For many years, multiple sclerosis was thought to be a disease that is largely restricted to white early middle-aged females. It was thought to be rare in African-Americans. Several times a year, I hold "open houses" for families with multiple sclerosis at the Keck Center. I was surprised to find that as many as half of the people with multiple sclerosis who come to these meetings are black. The following is a study of mutliple sclerosis in French West Indies. There appears to be a doubling of the number of cases associated with return migration of people who had gone to France and the increase does not seem to be related to European ancestry in the people. The authors suggest that the increase is related to the environment rather than genetics, that there is some "precipitating environmental factors that operate in a critical way before the age of 15 years".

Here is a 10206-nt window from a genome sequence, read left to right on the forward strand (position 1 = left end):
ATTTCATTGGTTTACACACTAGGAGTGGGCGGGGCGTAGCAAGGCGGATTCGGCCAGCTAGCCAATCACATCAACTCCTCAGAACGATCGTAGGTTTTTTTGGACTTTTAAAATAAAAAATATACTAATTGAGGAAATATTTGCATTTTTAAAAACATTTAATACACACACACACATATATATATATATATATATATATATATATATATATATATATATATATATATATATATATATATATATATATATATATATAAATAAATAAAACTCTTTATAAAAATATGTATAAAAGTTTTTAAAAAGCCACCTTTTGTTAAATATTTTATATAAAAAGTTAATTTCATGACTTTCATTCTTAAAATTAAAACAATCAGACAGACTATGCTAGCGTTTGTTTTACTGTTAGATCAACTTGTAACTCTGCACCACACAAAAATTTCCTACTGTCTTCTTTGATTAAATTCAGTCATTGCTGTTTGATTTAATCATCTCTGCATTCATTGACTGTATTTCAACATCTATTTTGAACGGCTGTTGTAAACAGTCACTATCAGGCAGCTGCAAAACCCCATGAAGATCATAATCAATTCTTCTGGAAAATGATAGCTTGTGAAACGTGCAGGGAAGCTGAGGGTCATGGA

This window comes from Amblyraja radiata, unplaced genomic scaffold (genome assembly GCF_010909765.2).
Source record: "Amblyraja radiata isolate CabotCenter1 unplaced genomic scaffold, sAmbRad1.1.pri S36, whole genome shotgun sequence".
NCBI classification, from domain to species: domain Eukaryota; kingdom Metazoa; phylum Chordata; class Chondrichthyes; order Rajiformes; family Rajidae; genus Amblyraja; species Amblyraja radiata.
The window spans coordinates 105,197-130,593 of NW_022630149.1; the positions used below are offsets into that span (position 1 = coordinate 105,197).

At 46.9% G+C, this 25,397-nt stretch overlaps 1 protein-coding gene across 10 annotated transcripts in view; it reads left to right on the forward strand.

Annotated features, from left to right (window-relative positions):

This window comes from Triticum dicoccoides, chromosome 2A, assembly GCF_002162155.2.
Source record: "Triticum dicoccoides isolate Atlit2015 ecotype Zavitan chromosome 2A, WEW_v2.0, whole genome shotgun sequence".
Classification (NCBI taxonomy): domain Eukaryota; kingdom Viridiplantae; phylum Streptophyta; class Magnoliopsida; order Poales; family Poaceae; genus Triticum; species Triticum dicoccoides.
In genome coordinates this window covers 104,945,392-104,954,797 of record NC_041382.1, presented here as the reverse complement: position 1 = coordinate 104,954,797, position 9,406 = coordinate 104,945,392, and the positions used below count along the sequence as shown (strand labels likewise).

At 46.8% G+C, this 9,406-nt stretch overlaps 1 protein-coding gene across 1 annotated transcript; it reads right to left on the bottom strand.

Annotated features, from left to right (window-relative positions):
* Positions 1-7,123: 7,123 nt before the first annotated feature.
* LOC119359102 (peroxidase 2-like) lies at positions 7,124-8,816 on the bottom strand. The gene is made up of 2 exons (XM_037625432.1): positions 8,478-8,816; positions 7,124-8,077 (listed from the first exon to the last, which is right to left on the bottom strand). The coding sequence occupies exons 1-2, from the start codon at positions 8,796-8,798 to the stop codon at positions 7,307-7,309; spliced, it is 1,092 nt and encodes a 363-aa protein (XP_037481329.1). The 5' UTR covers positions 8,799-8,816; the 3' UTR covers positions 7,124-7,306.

[*] Cabre P, Signate A, Olindo S, Merle H, Caparros-Lefebvre D, Bera O and Smadja D (2005). Role of return migration in the emergence of multiple sclerosis in the French West Indies. Brain The emergence of multiple sclerosis in island societies has been investigated only in a few Caucasian populations living in temperate regions. The effect of human migration on the risk of developing this disease is still an open question because of possible genetic selection. We conducted an epidemiological study of the multiple sclerosis population in the French West Indies (Martinique and Guadeloupe), a population which includes large numbers of West Indians who have returned after emigrating to metropolitan France. Standardized incidence ratios (SIRs) for multiple sclerosis among migrants were calculated and their genetic characteristics were compared to those of non-migrants. The crude prevalence of multiple sclerosis was 14.8/10(5) on December 31, 1999 (95% CI: 11.9-17.7); and its crude mean annual incidence for the period July 1, 1999 to June 30, 2002 was 1.4/10(5) (95% CI: 1.0-1.8), confirming its emergence in the French West Indies. Recurrent neuromyelitis optica, which is virtually the only form of multiple sclerosis in black African populations in tropical regions, represented not >17.8% of these cases. During the 1 440 000 person-years of follow-up, 33 incidence cases were identified in migrants. Since the number of expected cases was 19.3, the overall SIR was 1.71 (95% CI: 1.19-2.38; P < 0.01) among migrants. The increase in the SIR was more marked if the stay was made before the age of 15 years (4.05, 95% CI: 2.17-6.83; P < 0.0001). European ancestry in the two migrating and non-migrating populations was similar. Martinique, which has a higher rate of return migration, has a higher prevalence of multiple sclerosis (21.0/10(5) versus 8.5/10(5)) and a higher incidence (2.0/10(5) versus 0.7/10(5)) than Guadeloupe. The emergence of the disease in the French West Indies is of environmental rather than genetic origin. It may be explained either through the introduction by migrants of precipitating environmental factors that operate in a critical way before the age of 15 years, and/or by the recent disappearance from the French West Indies of protective environmental factors acting before this age. Department of Neurology, CHU Fort de France, Martinique, French West Indies, France.